Posted by jdg | Wednesday, August 08, 2007 | , ,

After a mile and a half ride, I would lug my bike across a fallow corn field to get to the gun shop, a windowless pole-barn set on a hill overlooking the nearest blue highway, a road my parents specifically identified as too dangerous for cycling. The gun store had been around for more than half a century and had some legitimate business name, but it was always known simply as GUNS, because the word GUNS stood on its exterior in giant 10-foot letters that glowed red for miles across the county. The journey across that corn field and back usually discouraged any follow-up visits for a few months: the ground was uneven and it was often easier just to carry the Huffy than roll it through the waist-high switchgrass and forbs.

I grew up in what then seemed like "the country." But that fallow field was never replanted, as far as I know. Now it is a parking lot for a big box hardware/lumber store, with a McDonalds, a Subway, and a tire store out there islanded by asphalt. It was all built after I went to college. But at thirteen, it felt so liberating just to leave home on my own two wheels and go to a store, even if all it sold was weaponry I couldn't buy. Once every summer, the farmer who owned all that land would have an all-day sheep auction and he would hire a lady to sit in a trailer and ladle sloppy joe meat from a crock pot onto wonder buns for a dollar each. She also sold candy and pop. I looked forward to riding my bike down to that trailer every year. There was something so satisfying about being able to engage in such commerce on my own accord. That's partly why I loved going to GUNS. They had a pop machine and charity candy for sale at the counter. I remember strolling through the aisles of the gun shop, staring at semi-automatics and revolvers, assault rifles and shotguns. I admired the sophisticated lines of vintage Walthers and Lugers, the slick, gimicky plastic of the Glocks, the harsh beauty of a Sig Sauer .45 caliber handgun. I would spend hours there, wandering with the distant staccato of small-arms fire from the basement shooting range, dreaming of turning eighteen, examining everything from boxes of bullets to the armpit holsters to the compound bows and their vicious broadhead arrows. I would hover over the case of Rambo knives, listening to the clerks describe to their customers what kind of damage the various pistols would do to an intruder's skull. When you're a 13-year-old boy, you are not just grateful that the only business within bike-riding distance is a gun shop and not, say, a place that sells dollhouse miniatures or scrapbooking supplies. You are in heaven.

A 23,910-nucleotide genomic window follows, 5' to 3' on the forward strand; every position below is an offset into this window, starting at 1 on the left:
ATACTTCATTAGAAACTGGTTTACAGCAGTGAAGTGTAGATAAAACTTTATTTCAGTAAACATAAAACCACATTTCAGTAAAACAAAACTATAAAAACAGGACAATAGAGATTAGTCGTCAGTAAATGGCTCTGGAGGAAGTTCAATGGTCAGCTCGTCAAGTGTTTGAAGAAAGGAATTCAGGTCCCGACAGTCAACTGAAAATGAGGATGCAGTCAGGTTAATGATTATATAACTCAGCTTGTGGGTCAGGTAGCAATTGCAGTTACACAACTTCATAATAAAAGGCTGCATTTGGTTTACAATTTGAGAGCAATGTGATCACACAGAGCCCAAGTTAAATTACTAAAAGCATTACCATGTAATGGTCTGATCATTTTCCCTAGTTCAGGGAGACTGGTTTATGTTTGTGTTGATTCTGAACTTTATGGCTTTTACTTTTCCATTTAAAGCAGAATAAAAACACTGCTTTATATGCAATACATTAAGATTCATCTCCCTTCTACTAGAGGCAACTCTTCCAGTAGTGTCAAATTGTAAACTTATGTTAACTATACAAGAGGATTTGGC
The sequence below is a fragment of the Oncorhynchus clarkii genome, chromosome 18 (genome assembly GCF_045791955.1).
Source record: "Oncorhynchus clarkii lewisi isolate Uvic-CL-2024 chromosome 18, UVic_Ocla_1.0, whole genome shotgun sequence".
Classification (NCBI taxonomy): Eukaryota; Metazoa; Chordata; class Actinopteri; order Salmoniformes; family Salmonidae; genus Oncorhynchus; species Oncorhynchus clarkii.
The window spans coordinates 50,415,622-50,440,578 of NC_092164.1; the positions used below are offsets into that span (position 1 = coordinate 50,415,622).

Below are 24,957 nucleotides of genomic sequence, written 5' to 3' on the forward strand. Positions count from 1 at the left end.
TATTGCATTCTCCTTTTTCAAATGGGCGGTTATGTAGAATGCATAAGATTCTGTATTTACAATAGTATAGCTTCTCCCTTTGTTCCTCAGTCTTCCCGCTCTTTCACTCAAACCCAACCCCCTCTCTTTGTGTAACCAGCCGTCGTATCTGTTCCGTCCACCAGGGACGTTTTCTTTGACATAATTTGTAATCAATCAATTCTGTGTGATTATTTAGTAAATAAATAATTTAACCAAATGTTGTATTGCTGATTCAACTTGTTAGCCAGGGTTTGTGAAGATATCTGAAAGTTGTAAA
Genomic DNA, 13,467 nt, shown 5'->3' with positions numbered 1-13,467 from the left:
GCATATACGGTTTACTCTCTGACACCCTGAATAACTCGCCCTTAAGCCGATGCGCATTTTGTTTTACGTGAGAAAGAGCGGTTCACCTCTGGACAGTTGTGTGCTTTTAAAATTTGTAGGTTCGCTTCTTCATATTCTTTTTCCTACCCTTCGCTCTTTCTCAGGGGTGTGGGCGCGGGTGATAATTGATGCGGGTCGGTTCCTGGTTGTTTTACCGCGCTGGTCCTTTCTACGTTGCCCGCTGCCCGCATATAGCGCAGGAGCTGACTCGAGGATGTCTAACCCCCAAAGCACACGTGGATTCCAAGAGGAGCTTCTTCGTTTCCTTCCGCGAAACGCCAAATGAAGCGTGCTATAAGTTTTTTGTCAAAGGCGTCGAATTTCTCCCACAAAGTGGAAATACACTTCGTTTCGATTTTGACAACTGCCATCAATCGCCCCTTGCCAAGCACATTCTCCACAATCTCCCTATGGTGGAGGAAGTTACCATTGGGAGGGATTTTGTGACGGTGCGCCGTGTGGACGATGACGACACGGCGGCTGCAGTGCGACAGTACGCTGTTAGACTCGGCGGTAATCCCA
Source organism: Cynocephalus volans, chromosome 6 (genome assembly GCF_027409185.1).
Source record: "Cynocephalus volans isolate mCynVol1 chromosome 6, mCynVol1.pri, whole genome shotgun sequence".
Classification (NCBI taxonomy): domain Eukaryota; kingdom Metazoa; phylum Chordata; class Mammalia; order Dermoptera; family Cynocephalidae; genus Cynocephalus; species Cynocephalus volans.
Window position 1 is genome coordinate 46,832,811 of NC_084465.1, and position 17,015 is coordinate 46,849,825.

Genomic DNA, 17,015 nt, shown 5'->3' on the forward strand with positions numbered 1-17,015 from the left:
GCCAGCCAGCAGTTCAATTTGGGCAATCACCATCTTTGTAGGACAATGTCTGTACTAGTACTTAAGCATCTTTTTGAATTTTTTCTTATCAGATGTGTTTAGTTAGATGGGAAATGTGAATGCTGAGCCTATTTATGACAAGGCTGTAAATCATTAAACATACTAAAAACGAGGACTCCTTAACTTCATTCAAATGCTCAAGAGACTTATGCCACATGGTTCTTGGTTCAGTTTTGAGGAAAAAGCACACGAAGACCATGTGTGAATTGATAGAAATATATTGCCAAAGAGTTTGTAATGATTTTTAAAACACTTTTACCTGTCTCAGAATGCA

One night, a few years later, GUNS caught fire. My dad and I drove over there in his truck, while the disco lights of the local constabulary and the firetrucks and the red ten-foot letters of GUNS itself were outmatched by the flames illuminating the night. There is a strange sense of community when some local building catches fire: neighbors come out from behind their televisions and have conversations when they might not have spoken in years; hands are shaken, news exchanged. Someone is a grandfather now. Somebody else had a good old dog die and now they got a new one. Word quickly spread throughout the township that GUNS was on fire, and soon more rubberneckers in pickup trucks and station wagons were lining up along a road that now spans five lanes between a Wal-Mart Supercenter and a Meijer's Thrifty Acres, all assessing the heroism of the township fire department, the performance of the brave volunteers, the possibility of a malicious cause of the blaze, and the speculated damage to our township's lonely island of commerce. I remember some men were drinking beer, the flames reflected in their glasses. Before the fire could be contained, the building was rocked by a series of explosions: enormous hollow, echoing booms, probably from the cannisters of gunpowder. "It's nearly muzzleloading season," a nearby man said. "They sell a lot of black powder there."

Then the ammunition boxes caught fire. I remembered where they were kept along the eastern wall of the store, 25-round boxes of Remington buck shot piled 50 high and ten deep, hundreds of boxes of .45 caliber bullets and countless 5,000 round boxes of Winchester rifle ammunition. Now you could hear them whistling into the darkness. The volunteer firefighters tore away from the scene in their Broncos, cops barreled towards us screaming through their loudspeakers to get the hell away from there, bullets, they said, were flying in every direction. I've never seen my dad drive so fast, my teenage body tucked snug under his right elbow, my shoulder practically against the wheel and his big battered hand around my head.